Reduce the echoey-ness (known as "room reverb") & background noise of your space:
Choose a carpeted room, add a carpet, or lay down blankets/pillows.
Close doors and stuff something under any cracks.
Close windows when feasible but don’t overheat please (we're heading into summer & this is definitely on my mind)!
Coordinate with any roommates to make sure they know your teaching schedule. Share an online calendar with them or gently remind them thirty minutes before class.
Choose a space with adequate Internet connection. Consider how your WiFi and cellular strength varies in your space. The recommended bandwidth for Zoom is 1.5 Mbps (up/down) for group meetings with gallery view. Consider investing in an upgrade, if you need. In the SF Bay Area, I can personally recommend Sonic and Common as reliable, high-speed, lower-cost alternatives to the big names.
If you have unlimited cellular data and a strong signal, you might use your mobile device or hotspot. Consider spreading the usage across multiple sources to minimize overloading. You could use different Internet sources for video and audio (e.g. video on WiFi and audio on cellular hotspot).
Natural light is your best friend & cheapest bet if you have it. With my home studio's windows & daytime classes, I haven't needed additional lighting yet. Stay tuned for more updates as I start to experiment. Here are two great resources in the meantime:
Namastream's How to Light Your Yoga Videos on the Cheap includes a shopping list for a <$100 lighting set-up.
My teacher, Tony Eason, has written a great post, Zoom Online Yoga 101: Studio Lighting, Audio, Camera, Format, with tips for how to light your space and specifically for people of color.
Especially for video, start with what you have! I prefer to use my iPhone XR on a cheap selfie stick tripod. I like this $20 selfie stick and use the Bluetooth remote to also take pictures.
My phone's video quality is way better than my laptop, but check your own specs. Some teachers are using webcams (though many models are currently sold out), camcorders, or DSLR cameras.
The most common set-up is to have your yoga mat sideways to the camera, turning as you need for students to see different shapes or sides. You could angle your mat, if you have enough space. This gives a nice sense of depth and more detailed view to students.
You could enable the video on your second, larger-screened device to give students an additional viewing angle. It may be confusing, though, especially if this device is directly in front of your mat and you aren’t mirroring. I’ve noticed students triple-checking the video and getting confused when I tried this, but I'm open to thoughts on how this could work better!
Place your video device in a spot that ideally captures your mat & whole body including raised hands while standing. It can be hard to find enough distance in our homes. So try placing the device higher up (for example, on a bookshelf).
Or attach a wide angle lens to your phone. I use this Moment 18mm wide lens & case when I record videos. I would highly recommend it! I haven’t needed it for Zoom, because Zoom’s field of view is larger than the native iPhone camera application.
If you’re recording video, make sure to lock the focus & exposure. On the iPhone camera application, press and hold where you want to focus. You can then drag the little sun icon up or down to increase or decrease the brightness. Here's a helpful how-to.
Spotlight or pin your video on livestreams so that students can easily see your video in the app. This is especially important if you’re using another device for audio, because the app may show a blank black tile as the active speaker. Students can pin their own video, but some aren’t tech savvy enough to figure this out. And it’s just a hassle to make them do it.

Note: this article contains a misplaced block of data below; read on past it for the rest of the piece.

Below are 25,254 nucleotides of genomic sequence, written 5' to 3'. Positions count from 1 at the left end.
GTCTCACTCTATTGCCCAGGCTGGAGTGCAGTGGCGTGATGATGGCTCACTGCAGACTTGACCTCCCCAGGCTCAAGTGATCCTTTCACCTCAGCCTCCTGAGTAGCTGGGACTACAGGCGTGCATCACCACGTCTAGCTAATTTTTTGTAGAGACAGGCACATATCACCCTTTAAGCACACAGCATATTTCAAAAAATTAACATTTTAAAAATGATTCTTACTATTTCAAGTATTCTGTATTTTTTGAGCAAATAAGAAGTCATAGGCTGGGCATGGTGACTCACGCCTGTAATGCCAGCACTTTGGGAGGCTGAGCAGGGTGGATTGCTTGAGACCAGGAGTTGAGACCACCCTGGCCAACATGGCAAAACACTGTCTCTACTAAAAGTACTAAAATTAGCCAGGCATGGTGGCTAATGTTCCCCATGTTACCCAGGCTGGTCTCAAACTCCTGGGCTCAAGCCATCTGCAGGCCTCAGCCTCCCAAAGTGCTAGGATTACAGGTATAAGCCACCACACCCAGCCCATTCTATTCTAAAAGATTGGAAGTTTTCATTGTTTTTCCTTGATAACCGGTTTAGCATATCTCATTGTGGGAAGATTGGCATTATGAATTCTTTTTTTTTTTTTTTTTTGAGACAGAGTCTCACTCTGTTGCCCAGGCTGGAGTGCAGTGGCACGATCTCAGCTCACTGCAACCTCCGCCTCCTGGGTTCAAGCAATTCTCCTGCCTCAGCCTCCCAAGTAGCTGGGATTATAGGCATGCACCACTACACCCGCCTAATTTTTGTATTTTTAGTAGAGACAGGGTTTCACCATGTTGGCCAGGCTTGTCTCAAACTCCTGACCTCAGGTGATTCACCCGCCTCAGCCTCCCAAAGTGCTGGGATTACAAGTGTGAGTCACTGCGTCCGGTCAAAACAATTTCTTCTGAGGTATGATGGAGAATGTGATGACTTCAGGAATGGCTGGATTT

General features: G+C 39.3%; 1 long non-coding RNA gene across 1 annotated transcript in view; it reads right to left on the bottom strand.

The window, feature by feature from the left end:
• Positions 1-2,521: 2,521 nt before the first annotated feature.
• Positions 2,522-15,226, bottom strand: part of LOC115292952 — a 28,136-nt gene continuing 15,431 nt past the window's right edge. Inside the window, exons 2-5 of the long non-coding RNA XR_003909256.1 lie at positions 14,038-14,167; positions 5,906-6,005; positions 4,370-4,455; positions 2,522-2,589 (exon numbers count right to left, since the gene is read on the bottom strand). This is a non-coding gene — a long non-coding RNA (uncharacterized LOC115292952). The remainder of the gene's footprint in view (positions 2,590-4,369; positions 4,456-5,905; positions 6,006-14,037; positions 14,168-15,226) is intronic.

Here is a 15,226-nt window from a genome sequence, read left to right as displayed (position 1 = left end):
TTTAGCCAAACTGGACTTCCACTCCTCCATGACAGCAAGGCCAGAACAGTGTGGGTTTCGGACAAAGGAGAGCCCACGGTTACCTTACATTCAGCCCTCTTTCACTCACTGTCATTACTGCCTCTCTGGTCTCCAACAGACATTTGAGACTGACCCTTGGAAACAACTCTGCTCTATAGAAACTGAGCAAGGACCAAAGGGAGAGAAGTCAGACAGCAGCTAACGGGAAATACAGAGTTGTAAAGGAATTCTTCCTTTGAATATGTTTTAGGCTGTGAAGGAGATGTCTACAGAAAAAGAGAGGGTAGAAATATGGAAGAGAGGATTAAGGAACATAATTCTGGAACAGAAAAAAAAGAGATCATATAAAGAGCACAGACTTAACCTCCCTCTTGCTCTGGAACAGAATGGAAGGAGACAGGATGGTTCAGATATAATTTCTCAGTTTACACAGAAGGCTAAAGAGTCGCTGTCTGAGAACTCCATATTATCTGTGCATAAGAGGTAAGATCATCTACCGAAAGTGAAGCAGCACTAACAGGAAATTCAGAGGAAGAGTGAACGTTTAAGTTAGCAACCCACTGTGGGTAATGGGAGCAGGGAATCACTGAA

To Spotlight Video on Zoom at least three participants need to be in the meeting, so you’ll have to wait for students to join. Students can still switch back to the Gallery view if they want.
Your Pre-class Checklist
Once you have your set-up figured out, I recommend you create your own checklist and reference it every time you teach.
Many things will become habit, but I promise there will be times when you forget something.
Here are some things you might include.
Charge your audio equipment whether earbud, headset, etc.
Tidy your space.
Devices are charged and/or are plugged into an outlet or battery pack. For example, alerts about 20% low power will stop your video live or recorded (not that I’d know from personal experience).
Set devices to Do Not Disturb and Airplane mode (the latter will help prevent interference with any Bluetooth or wireless mics.)
Check that no alarms or timers will go off during class.
Flor livestream, check that your Internet connection is strong.
For recordings, check that your device has enough storage space. Lock exposure & focus.
Start the Class
Join the livestream from both of your devices.
Set the larger-screened, non-video device as the primary Host to access features like "mute/unmute all". (You can change the Host in the Zoom Participant view the settings or just join from this device first.)
Enable video & check the framing using the larger-screened device. Note that some of the Zoom frame will be cut off on smaller screens, so add some buffer.
Join audio from one device (only one to avoid any chance of feedback). Configure microphone & speaker settings. Get music ready.
Once Students Join
Say hello & add a chat message with any notes for class (e.g. props, music playlist links). Students won’t see Zoom chat messages sent before they join, so you may need to paste the info several times.
Spotlight/pin your video.
Make sure your larger-screened device is set to gallery view to watch multiple students & pull up a list of non-video participants too. (I like to hide non-video participants on Zoom so their tile doesn’t take up screen space.)
As class begins, use the Mute All feature.
Remind students that you have a device with you and that they can chat or unmute themselves if they need something during class.
This post is part of a series, sharing what I’ve learned from my own experience and loads of research. I’ll keep updating these posts with new learnings:
Part 2: Tech Set-up (above)
Part 4: Forget the Tech & Teach (coming soon)
You can sign up to receive blog post updates here.
I’d love to learn from you! Please leave a comment to share your experiences, tips, or intel as a student and/or teacher.